I have had my grandmother’s beautiful old Victorian sofa for over 40 years. It has survived at least three marriages; my grandparents’s marriage, and my first and my second marriages. It has traveled from NH to MA to TX and then back to NH again. I remember that I used to sit on it when I was a little girl, opening my Christmas presents.
I have loved it all this time, cared for its beautifully carved wood, and have had it reupholstered twice from the time I got it (when it wore green velvet). Various cats of mine have left a few claw marks on the fabric over the years. It is by no means a comfortable sofa; it is hard, and isn’t wide enough to lie on. Clearly it was made for proper ladies bound in whalebone corsets; slouching was not an option.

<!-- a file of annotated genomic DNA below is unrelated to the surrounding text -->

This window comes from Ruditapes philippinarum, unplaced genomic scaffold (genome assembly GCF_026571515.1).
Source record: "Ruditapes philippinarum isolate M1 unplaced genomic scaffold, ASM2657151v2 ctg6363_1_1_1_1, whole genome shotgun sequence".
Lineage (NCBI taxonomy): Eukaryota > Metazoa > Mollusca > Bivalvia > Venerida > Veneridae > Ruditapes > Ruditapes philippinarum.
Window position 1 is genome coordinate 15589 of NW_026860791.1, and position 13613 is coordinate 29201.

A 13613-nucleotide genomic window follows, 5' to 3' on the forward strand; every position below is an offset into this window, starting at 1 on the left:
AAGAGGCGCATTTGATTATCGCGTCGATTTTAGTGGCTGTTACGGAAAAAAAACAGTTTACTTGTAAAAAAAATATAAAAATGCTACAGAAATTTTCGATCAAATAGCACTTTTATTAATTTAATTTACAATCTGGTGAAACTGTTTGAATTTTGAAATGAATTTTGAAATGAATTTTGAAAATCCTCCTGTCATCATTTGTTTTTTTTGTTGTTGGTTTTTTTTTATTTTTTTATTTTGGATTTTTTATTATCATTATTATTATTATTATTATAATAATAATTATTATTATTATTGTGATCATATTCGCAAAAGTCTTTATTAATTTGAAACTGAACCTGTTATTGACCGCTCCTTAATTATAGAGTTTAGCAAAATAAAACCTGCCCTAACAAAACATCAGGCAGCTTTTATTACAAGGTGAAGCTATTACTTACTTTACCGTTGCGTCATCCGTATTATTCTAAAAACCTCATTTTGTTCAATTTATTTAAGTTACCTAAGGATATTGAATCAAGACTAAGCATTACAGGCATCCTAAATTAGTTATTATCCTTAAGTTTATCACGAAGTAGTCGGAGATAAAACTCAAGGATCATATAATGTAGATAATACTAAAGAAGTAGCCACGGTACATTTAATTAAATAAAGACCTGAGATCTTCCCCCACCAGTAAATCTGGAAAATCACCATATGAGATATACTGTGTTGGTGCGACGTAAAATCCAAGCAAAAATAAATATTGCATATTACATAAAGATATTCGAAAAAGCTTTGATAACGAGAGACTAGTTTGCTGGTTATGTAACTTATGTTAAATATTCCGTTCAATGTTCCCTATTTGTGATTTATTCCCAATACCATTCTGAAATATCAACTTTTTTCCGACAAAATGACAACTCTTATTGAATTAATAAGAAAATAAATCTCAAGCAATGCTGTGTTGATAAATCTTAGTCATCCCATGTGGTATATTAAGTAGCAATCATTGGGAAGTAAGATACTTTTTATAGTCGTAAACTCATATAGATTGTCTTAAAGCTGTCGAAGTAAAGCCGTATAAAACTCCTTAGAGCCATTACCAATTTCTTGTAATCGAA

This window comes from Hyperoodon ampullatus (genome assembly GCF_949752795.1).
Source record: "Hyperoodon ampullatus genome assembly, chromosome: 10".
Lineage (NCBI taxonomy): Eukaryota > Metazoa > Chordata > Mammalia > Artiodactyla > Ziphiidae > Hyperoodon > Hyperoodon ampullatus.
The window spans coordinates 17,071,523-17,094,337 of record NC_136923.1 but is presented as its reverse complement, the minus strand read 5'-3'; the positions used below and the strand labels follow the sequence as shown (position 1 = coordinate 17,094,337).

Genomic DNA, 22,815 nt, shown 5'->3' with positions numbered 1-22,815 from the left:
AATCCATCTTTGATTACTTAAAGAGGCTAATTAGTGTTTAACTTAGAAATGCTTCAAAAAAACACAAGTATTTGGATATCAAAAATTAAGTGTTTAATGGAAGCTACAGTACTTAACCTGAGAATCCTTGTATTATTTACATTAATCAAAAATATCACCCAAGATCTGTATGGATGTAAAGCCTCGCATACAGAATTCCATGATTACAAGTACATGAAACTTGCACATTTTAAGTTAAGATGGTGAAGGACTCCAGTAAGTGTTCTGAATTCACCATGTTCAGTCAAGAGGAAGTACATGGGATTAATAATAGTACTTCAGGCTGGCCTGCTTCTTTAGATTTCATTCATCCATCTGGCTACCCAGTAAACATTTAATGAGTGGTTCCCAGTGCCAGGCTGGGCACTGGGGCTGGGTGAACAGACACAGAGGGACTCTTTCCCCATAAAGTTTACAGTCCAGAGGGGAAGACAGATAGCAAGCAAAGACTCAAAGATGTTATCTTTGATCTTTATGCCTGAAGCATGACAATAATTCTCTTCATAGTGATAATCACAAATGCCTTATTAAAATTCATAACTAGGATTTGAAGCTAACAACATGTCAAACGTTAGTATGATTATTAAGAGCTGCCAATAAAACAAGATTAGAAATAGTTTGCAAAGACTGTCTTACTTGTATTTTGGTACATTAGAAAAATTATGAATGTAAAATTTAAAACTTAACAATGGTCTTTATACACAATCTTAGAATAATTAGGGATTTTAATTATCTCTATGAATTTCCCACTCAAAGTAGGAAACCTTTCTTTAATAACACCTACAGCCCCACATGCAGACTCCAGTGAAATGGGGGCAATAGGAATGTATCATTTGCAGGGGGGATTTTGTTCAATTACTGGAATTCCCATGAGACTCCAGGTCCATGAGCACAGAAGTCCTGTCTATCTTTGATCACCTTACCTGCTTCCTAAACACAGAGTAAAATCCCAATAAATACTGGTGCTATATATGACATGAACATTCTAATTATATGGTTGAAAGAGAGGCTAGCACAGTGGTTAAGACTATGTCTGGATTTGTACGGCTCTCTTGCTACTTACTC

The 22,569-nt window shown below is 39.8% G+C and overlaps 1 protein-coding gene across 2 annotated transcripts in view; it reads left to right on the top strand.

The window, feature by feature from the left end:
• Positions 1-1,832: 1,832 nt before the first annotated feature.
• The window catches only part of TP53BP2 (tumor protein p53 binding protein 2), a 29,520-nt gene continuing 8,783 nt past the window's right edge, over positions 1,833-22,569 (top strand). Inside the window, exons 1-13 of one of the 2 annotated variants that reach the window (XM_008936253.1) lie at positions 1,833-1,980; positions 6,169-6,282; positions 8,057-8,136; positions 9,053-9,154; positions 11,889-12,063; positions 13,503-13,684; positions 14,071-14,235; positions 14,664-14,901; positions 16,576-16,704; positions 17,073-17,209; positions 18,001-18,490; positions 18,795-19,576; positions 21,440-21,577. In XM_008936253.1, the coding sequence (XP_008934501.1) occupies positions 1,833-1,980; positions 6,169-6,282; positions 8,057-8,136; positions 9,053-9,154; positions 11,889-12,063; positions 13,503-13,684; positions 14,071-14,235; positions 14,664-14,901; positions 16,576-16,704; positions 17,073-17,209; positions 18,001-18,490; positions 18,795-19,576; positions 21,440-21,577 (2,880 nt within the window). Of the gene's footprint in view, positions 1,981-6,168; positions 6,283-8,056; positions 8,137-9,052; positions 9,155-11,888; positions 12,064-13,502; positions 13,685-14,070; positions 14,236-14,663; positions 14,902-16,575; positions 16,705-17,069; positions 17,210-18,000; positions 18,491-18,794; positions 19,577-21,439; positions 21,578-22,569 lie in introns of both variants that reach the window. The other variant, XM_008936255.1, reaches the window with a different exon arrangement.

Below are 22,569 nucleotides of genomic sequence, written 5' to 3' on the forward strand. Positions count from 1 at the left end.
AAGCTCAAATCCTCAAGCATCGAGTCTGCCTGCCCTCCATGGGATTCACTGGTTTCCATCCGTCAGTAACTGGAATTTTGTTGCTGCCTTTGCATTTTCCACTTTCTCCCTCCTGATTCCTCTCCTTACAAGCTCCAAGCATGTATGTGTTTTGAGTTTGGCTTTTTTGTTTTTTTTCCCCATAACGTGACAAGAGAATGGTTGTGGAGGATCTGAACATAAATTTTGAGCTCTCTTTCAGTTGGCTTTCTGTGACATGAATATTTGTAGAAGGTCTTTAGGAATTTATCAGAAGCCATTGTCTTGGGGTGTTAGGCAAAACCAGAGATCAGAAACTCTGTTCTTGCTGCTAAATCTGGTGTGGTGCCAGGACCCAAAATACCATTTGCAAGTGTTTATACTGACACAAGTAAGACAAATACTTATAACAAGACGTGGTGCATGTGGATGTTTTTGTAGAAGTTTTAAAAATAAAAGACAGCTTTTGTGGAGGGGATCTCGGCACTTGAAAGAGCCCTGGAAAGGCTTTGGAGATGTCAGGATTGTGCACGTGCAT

It grieves me to know that we just don’t have room for it any longer. This and a few other pieces really need to go. Oh, I can try selling them, but my heart really isn’t in it. I would far rather give my sofa to someone who will love it and enjoy it.
It may live the rest of its years in someone’s living room, in a quaint office sitting area, or in an old folks’ home to remind them of the old glory days when such fanciness was the rage. Perhaps it will end up in an artist’s home, where eclectic bits and pieces from various eras live.
But I really hope that it ends up in a home with children who are small enough to lie down on it and nap, or sit up and read a book. Maybe they will use it as a fort to hide behind, or have lovely tea parties on it, hosted by little girls in pink and purple dresses, giggling over cups of pretend tea.
Maybe some other little girl will sit on it and open her Christmas presents on it, too. I would like to think that in this way, my dear old Victorian sofa will continue to live on in love.